Global warning messages sent through email are one of the tools UT utilizes to keep students safe. These emails are how we hear about sexual assaults on campus or nearby, but we do not receive information about convicted sexual predators who are living nearby.
Last week Bobby Joe Helms, who is more infamously known as the Hyde Park rapist after he was convicted of raping 12 women in the downtown neighborhood in the ‘80s, returned to live in Tampa. On top of the 12 convictions of rape and 13 years in prison, he was sent back once again for two counts of rape, in which both of the women were under 18. This time the incidents took place in the Clearwater area as reported by Bay News 9.
On March 31, Helms moved to the 2800 block of Nebraska Avenue, where he registered himself in the official sex offender database. This address is just less than 3 miles away from UT, and students received no notification. With such a dangerous man free to roam the streets around our campus, we should have heard more about it. He has already relocated, but this time he is settling into a neighborhood only minutes away from local Tampa schools.
East Ellicott Street, Helms’ current location, is 10 minutes from UT, one block from Middleton High School, and less than a mile from Ferrell Middle School. Helms should not be allowed to reside near these schools because there is a great chance that he could strike again.
Florida law cannot do anything to prevent Helms from living that close to a high school and middle school, WTSP News 10 reported. It is imperative that parents are informed of Helms’ criminal history so that they can keep their children safe. Considering the number of rapes Helms has committed, some of which involved minors, it seems too risky for him to be near a school. Parents of students, as well as Helms’ new neighbors told WTSP News 10 that they are very concerned about about the safety of their children, with good reason.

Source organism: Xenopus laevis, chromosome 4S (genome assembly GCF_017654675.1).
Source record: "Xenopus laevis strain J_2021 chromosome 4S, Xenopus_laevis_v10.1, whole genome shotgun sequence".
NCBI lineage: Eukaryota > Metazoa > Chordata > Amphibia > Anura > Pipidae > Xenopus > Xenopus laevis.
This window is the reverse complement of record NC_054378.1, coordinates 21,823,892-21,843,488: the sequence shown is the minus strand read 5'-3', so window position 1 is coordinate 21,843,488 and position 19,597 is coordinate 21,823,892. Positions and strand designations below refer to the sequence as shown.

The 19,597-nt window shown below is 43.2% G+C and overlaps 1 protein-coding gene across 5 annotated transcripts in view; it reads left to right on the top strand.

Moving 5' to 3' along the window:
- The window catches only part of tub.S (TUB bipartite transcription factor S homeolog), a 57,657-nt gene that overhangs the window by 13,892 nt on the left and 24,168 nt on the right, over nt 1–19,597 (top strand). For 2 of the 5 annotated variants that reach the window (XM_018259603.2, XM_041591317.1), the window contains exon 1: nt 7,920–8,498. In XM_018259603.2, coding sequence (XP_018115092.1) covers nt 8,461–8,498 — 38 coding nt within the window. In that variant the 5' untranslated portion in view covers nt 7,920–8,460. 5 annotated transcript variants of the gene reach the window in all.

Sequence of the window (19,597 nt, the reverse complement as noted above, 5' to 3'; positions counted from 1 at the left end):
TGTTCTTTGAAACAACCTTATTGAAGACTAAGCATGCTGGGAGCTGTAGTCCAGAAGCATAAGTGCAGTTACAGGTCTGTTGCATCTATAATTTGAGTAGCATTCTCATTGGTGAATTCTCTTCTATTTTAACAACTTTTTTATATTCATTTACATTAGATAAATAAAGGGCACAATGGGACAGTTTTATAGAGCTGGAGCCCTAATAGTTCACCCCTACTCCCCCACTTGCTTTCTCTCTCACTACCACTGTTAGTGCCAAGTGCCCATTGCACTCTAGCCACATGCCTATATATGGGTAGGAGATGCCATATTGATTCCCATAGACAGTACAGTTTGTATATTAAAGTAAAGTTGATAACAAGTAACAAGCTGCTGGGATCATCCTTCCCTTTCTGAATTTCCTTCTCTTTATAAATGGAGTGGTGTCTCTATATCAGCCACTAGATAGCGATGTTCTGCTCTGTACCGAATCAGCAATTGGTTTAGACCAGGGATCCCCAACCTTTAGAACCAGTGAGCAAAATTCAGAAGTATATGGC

“I don’t like it, because we have kids over here. And if he’s there in Hyde Park raping, he could easily rape one of these kids around here,” neighbor Sylvia Hall told WTSP News 10.
Hall makes an excellent point. As opposed to Hyde Park, which has people walking around the streets at all times for dining, shopping and entertainment, Helms could easily attack students as they are leaving school. Other neighborhoods have fewer pedestrians than a popular area like Hyde Park, which means there are fewer people around to witness a possible crime.
Tre Hansen, a senior business management major, thinks that this situation is unnerving and believes the UT community should know who is roaming the streets now.
“The greater Tampa community in general should be aware of what’s going on and be concerned,” Hansen said.
Unfortunately, global messages are only used for situations that are considered dangerous and immediately threatening to the institution, as reported by Linda Devine, the Vice President for Operations and Planning at UT.
“The University follows the protocols set forth for campus safety by the U.S. Department of Education,” Devine said. “An “immediate” threat as used here encompasses an imminent or impending threat, such as an approaching forest fire, as well as a fire currently raging in one of your buildings.” I think the protocols set by the U.S. Department of Education need to be revised. It is time for rape and sexual assault to be seen as an imminent threat. To my knowledge, there have been no fires on campus in recent years, but there surely have been rapes and sexual assaults. The Department of Education needs to restructure their protocol for university safety alerts in order to prevent dangerous acts that are happening to students on a regular basis.
UT should be able to use global email messages for prevention, not just to report bad news that has already happened. I think it would make students more aware of what areas are safe, especially at night when most sexual assaults are reported.
Liz Rockett can be reached at email@example.com.